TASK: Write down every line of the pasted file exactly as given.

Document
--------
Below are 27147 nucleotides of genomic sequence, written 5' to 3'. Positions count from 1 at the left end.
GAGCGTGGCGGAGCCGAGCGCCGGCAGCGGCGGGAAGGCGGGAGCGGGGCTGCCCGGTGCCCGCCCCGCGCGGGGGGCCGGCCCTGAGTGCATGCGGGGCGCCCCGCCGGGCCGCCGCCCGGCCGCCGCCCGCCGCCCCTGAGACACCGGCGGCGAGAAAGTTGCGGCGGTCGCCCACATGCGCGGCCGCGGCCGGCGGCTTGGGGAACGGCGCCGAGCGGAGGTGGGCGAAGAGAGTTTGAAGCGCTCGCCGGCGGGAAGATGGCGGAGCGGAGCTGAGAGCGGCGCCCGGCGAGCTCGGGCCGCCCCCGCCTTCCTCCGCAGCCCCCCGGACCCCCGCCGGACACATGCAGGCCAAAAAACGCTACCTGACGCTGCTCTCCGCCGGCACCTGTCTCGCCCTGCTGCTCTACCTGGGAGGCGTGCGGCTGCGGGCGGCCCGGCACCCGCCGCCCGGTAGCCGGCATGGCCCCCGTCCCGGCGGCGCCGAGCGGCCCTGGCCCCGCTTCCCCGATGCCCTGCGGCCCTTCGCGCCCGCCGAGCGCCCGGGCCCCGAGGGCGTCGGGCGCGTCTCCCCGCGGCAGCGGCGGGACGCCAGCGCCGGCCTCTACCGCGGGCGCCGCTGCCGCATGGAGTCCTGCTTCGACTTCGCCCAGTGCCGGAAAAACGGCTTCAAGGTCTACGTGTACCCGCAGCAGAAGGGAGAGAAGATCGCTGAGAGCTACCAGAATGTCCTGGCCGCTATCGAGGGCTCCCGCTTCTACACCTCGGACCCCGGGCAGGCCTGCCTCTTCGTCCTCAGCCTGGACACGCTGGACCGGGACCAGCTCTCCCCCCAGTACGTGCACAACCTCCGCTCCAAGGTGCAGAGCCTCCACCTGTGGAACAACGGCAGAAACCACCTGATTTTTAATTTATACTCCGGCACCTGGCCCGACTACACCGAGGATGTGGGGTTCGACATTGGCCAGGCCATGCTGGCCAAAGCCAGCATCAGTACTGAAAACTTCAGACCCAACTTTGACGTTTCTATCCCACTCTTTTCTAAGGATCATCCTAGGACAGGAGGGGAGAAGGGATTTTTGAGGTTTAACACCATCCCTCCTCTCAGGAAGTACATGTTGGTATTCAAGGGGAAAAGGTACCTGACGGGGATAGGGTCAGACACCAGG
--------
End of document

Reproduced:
Below are 27147 nucleotides of genomic sequence, written 5' to 3'. Positions count from 1 at the left end.
GAGCGTGGCGGAGCCGAGCGCCGGCAGCGGCGGGAAGGCGGGAGCGGGGCTGCCCGGTGCCCGCCCCGCGCGGGGGGCCGGCCCTGAGTGCATGCGGGGCGCCCCGCCGGGCCGCCGCCCGGCCGCCGCCCGCCGCCCCTGAGACACCGGCGGCGAGAAAGTTGCGGCGGTCGCCCACATGCGCGGCCGCGGCCGGCGGCTTGGGGAACGGCGCCGAGCGGAGGTGGGCGAAGAGAGTTTGAAGCGCTCGCCGGCGGGAAGATGGCGGAGCGGAGCTGAGAGCGGCGCCCGGCGAGCTCGGGCCGCCCCCGCCTTCCTCCGCAGCCCCCCGGACCCCCGCCGGACACATGCAGGCCAAAAAACGCTACCTGACGCTGCTCTCCGCCGGCACCTGTCTCGCCCTGCTGCTCTACCTGGGAGGCGTGCGGCTGCGGGCGGCCCGGCACCCGCCGCCCGGTAGCCGGCATGGCCCCCGTCCCGGCGGCGCCGAGCGGCCCTGGCCCCGCTTCCCCGATGCCCTGCGGCCCTTCGCGCCCGCCGAGCGCCCGGGCCCCGAGGGCGTCGGGCGCGTCTCCCCGCGGCAGCGGCGGGACGCCAGCGCCGGCCTCTACCGCGGGCGCCGCTGCCGCATGGAGTCCTGCTTCGACTTCGCCCAGTGCCGGAAAAACGGCTTCAAGGTCTACGTGTACCCGCAGCAGAAGGGAGAGAAGATCGCTGAGAGCTACCAGAATGTCCTGGCCGCTATCGAGGGCTCCCGCTTCTACACCTCGGACCCCGGGCAGGCCTGCCTCTTCGTCCTCAGCCTGGACACGCTGGACCGGGACCAGCTCTCCCCCCAGTACGTGCACAACCTCCGCTCCAAGGTGCAGAGCCTCCACCTGTGGAACAACGGCAGAAACCACCTGATTTTTAATTTATACTCCGGCACCTGGCCCGACTACACCGAGGATGTGGGGTTCGACATTGGCCAGGCCATGCTGGCCAAAGCCAGCATCAGTACTGAAAACTTCAGACCCAACTTTGACGTTTCTATCCCACTCTTTTCTAAGGATCATCCTAGGACAGGAGGGGAGAAGGGATTTTTGAGGTTTAACACCATCCCTCCTCTCAGGAAGTACATGTTGGTATTCAAGGGGAAAAGGTACCTGACGGGGATAGGGTCAGACACCAGG